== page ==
Graphology: Handwriting Analysis of Scott Peterson

Picture a man standing bolt upright–the very image of independence, separateness. In Figure 1, look at line AD-it is straight. When one writes in such a fashion more or less consistently, we say that his writing is vertical. The slant of writing is one of the most basic and important points in graphology. When you write, your intention is simple-to tell the other person what is on your mind, to communicate. When your approach is “cool,” your head (as opposed to your heart) is in control. The vertical writer may indeed have intense emotions, but they are held in check. Scott Peterson’s handwriting is vertical.

Notice the left margin as it descends. It is perfectly aligned. This reflects order, organization, and control. To return consciously to the beginning of each line, starting exactly where the line above began manifests strong discipline. Every “T” bar is perched exactly on top of each stem and all are of equally halved. The middle stem in every capital “E” is exactly in the middle. These points plus the upright slant indicates excessive need to control. There is an unnecessary dot after the title, “VOLUNTEERS.” This displays precaution. The pace of writing is slow and deliberate.

In handwriting analysis, the base line-how straight the subject writes-reflects mood. In order to ensure that the base line is accurately read it is best that the paper be unlined, for lined paper has a way of guiding the writer in a course, which may not be his real self. There are two paragraphs, the first ascends and the second descends. This reveals inconsistency in mood swings between elation and depression. The beginning paragraph, “the face” put on for the outside world, clearly expresses the ‘up’ type of personality – one full of charm. The falling lines, in great contrast to the ascending lines, broadcast a despondent nature. A great disparity between excessive need to control and depression coexist. Yet he can seem deceptively attractive to women. When courting, it’s hard to tell the difference between danger and love because he devotes so much attention to you. Nevertheless, this type of depression is held in check. The fact that, in spite of this, Mr. Peterson starts each line repeatedly aligned, discloses that he is very capable of methodical planning.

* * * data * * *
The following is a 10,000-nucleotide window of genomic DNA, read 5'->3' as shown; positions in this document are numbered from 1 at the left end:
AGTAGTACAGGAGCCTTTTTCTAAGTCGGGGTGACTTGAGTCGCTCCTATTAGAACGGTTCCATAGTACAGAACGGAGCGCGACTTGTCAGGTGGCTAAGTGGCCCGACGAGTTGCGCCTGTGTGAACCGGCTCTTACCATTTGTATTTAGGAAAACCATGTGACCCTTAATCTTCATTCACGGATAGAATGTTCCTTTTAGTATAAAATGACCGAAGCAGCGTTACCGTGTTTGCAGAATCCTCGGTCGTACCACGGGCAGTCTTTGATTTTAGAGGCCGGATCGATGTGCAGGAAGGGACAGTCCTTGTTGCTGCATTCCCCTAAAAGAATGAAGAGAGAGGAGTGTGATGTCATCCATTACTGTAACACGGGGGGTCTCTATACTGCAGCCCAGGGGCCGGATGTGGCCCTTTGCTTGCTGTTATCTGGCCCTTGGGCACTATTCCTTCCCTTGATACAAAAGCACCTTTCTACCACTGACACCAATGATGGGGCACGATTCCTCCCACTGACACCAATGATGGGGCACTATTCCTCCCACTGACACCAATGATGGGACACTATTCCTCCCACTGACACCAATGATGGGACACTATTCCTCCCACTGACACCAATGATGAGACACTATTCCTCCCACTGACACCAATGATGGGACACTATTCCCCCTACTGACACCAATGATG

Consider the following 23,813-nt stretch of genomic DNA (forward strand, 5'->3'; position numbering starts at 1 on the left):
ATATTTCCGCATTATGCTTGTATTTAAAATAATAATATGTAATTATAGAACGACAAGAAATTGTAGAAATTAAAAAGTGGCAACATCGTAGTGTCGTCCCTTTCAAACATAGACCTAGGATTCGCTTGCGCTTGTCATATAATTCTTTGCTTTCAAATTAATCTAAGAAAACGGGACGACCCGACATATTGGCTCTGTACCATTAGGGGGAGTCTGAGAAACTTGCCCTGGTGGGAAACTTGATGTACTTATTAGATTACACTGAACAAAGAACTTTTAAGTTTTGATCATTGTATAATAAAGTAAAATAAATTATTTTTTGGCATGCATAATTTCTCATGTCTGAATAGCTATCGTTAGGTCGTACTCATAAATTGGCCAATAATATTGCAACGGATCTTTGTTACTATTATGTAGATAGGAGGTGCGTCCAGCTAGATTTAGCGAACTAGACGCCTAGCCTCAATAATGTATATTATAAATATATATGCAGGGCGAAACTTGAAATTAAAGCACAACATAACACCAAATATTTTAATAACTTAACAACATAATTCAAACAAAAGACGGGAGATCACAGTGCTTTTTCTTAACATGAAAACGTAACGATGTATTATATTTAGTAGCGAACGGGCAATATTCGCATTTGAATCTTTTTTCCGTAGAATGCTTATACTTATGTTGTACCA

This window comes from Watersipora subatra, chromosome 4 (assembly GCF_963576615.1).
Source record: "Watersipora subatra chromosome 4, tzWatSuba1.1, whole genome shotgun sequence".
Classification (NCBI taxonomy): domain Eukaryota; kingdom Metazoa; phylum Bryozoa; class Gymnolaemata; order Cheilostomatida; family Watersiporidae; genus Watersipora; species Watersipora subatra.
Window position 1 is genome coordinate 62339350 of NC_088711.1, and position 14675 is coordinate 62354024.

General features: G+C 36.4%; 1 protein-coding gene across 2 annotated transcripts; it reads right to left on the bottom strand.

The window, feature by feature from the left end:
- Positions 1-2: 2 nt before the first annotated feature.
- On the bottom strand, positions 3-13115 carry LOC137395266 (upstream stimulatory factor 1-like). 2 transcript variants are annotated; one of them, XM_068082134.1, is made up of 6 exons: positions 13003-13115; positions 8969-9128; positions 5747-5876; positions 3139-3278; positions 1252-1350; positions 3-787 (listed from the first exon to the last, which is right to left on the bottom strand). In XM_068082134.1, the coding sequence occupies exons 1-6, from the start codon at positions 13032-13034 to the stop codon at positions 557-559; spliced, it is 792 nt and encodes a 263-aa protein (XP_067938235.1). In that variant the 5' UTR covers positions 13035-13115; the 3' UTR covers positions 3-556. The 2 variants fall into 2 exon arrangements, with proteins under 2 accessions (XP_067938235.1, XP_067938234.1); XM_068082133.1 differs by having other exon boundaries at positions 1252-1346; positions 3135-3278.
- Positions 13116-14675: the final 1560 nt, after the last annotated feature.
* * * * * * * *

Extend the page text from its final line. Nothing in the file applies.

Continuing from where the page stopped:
According to graphology, a word in a paragraph that is particularly set off drops a very subtle hint as to the writer’s feelings. The key word in a written document, which the writer singles out for special speed or hesitancy, is characteristic of his true relation and particularly his immediate aims in relation to what that key word stands for. Such changes of pace are detected either through a change in slant or the position on the page, which the writer gives to such key word. An increase in right-slantedness is indicative of a (perhaps unadmitted) warm feeling, and a lifting up into a higher zone is characteristic of hope, joy, and elation. A sudden decrease in a profoundly upright slant that now turns leftward, against the normal direction of communication in writing, reflects the writer’s opposition to this set off word. Observing the word “felt,” (second paragraph, second line, first word) the first three letters stand perfectly upright, consistent with all of the text, except for the last letter “t” – it turns decidedly leftward. What subtle (unadmitted) hint is he revealing about his feelings by setting off this emotionally charged word? Why does Scott Peterson want others to think that he has strong feelings for Laci, when in fact, his ‘feelings’ for her are cold, turned off?

It is clear that Laci emotionally threatened Scott Peterson. The tension between them built up. Obsessed with control, no one (except a masochist) could continuously live harmoniously with him. Scott wanted, demanded to run his life according to his own rules – to control all. Laci got in his way. Becoming dangerously despondent, Scott Peterson systematically plotted to once and for all, be in control.

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